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«Contents Ü Foreword Elwyn Berlekamp and Tom Rodgers ½ I Personal Magic ¿ Martin Gardner: A “Documentary” Dana Richards ½¿ Ambrose, Gardner, ...»

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H18. The planet Alpha Lyra IV is an oblate spheroid. Its axis of rotation coincides with the spheroid’s small axis, just as one observes for Sol III. It’s internal structure, however, is unique, being made of a number of coaxial right circular cylindrical layers, each of homogeneous composition. The common axis of these layers is the planet’s rotational axis. The outermost of these layers is nearly pure krypton, and the next inner layer is an anhydrous fromage. Cosmic, Inc., is contemplating mining the outer layer, and the company’s financial planners have found that the venture will be sound if there are more than one million cubic spandrals of krypton in the outer layer. (A spandral is the Lyran unit of length.) Unfortunately, the little that is known about the krypton layer was received via sub-etherial communication from a Venerian pioneer immediately prior to its demise at the hands (some would say wattles) of a frumious snatcherband. The pioneer reported with typical Venerian obscurantism that the ratio of the volume of the smallest sphere that could contain the planet to the volume of the largest sphere that could be contained within the planet is 1.331 to 1. It (the Venerians are sexless) also reported that the straight line distance between it and its copod was 120 spandrals.

(A copod corresponds roughly to something between a sibling and a rootshoot.) The reporting Venerian was mildly comforted because the distance to its copod was the minimum possible distance between the two. By nature the Venerians can only survive at the krypton/fromage boundary and by tragic mistake the two copods had landed on disconnected branches of 64 R. I. HESS the curve of intersection of the krypton/fromage boundary and the planetary surface.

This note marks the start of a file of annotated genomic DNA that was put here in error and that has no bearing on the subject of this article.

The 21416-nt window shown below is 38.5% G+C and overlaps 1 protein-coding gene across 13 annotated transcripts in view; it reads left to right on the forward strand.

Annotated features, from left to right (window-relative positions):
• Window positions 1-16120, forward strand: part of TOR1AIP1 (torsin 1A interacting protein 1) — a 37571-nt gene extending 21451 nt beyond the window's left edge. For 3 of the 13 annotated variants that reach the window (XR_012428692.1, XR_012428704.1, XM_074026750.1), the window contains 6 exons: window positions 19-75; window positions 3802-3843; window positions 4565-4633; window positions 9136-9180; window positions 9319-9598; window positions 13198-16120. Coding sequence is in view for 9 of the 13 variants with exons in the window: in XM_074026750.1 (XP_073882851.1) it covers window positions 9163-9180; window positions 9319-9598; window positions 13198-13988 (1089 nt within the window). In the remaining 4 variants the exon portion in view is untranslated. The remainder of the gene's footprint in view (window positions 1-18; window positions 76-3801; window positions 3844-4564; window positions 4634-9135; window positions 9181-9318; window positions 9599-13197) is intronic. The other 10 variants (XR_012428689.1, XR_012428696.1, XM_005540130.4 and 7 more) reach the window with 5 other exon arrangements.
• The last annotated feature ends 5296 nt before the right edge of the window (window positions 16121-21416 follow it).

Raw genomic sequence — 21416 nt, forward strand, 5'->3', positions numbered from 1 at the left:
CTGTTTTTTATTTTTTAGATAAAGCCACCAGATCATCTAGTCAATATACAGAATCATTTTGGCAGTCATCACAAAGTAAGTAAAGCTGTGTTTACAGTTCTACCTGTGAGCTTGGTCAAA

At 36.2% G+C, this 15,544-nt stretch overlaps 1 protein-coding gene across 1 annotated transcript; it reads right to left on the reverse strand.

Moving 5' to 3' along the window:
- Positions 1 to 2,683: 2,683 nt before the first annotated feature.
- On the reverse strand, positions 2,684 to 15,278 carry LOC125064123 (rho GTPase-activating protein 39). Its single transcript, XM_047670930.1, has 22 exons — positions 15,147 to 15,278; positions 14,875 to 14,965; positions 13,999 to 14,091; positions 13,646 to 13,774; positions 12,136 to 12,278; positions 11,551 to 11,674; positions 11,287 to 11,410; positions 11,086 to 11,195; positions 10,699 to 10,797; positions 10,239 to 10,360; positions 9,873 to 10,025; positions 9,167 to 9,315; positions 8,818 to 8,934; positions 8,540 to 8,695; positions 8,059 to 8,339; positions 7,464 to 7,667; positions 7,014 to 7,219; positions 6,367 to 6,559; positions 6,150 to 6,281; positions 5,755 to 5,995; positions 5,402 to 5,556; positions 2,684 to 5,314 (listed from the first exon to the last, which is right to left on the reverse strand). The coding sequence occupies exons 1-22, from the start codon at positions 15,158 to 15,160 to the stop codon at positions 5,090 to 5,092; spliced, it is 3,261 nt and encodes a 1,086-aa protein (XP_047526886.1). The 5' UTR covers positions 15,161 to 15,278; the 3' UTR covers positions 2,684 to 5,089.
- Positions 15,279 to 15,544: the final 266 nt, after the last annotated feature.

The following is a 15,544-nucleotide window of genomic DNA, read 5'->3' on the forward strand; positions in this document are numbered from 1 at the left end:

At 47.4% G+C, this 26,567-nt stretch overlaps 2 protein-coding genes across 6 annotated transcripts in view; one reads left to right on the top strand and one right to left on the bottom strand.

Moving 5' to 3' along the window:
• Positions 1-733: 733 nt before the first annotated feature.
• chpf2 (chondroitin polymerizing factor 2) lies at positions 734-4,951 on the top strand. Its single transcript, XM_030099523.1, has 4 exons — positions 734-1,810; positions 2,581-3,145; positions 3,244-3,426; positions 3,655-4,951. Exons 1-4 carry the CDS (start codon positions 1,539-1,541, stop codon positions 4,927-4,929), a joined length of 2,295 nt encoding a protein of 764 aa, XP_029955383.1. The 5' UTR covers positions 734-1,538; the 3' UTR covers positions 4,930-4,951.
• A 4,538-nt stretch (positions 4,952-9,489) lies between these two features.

Should Cosmic, Inc., undertake the mining venture?

H19. Taurus, a moon of a-Lyra IV (hieronymous), was occupied by a race of knife-makers eons ago. Before they were wiped out by a permeous accretion of Pfister-gas, they dug a series of channels in the satellite surface.

A curious feature of these channels is that each is a complete and perfect circle, lying along the intersection of a plane with the satellite’s surface. An even more curious fact is that Taurus is a torus (doughnut shape).

Five students of Taurus and its ancient culture were discussing their field

work one day when the following facts were brought to light:

¯ The first student had dug the entire length of one of the channels in search of ancient daggers. He found nothing but the fact that the length of the channel was 30 spandrals.

¯ The second student was very tired from his work. He had dug the entire length of a longer channel but never crossed the path of the first dagger digger.

¯ The third student had explored a channel 50 spandrals in length, crossing the channel of the haggard dagger digger.

¯ The fourth student, a rather lazy fellow (a laggard dagger digger?), had merely walked the 60 spandral length of another channel, swearing at the difficulties he had in crossing the channel of the haggard dagger digger.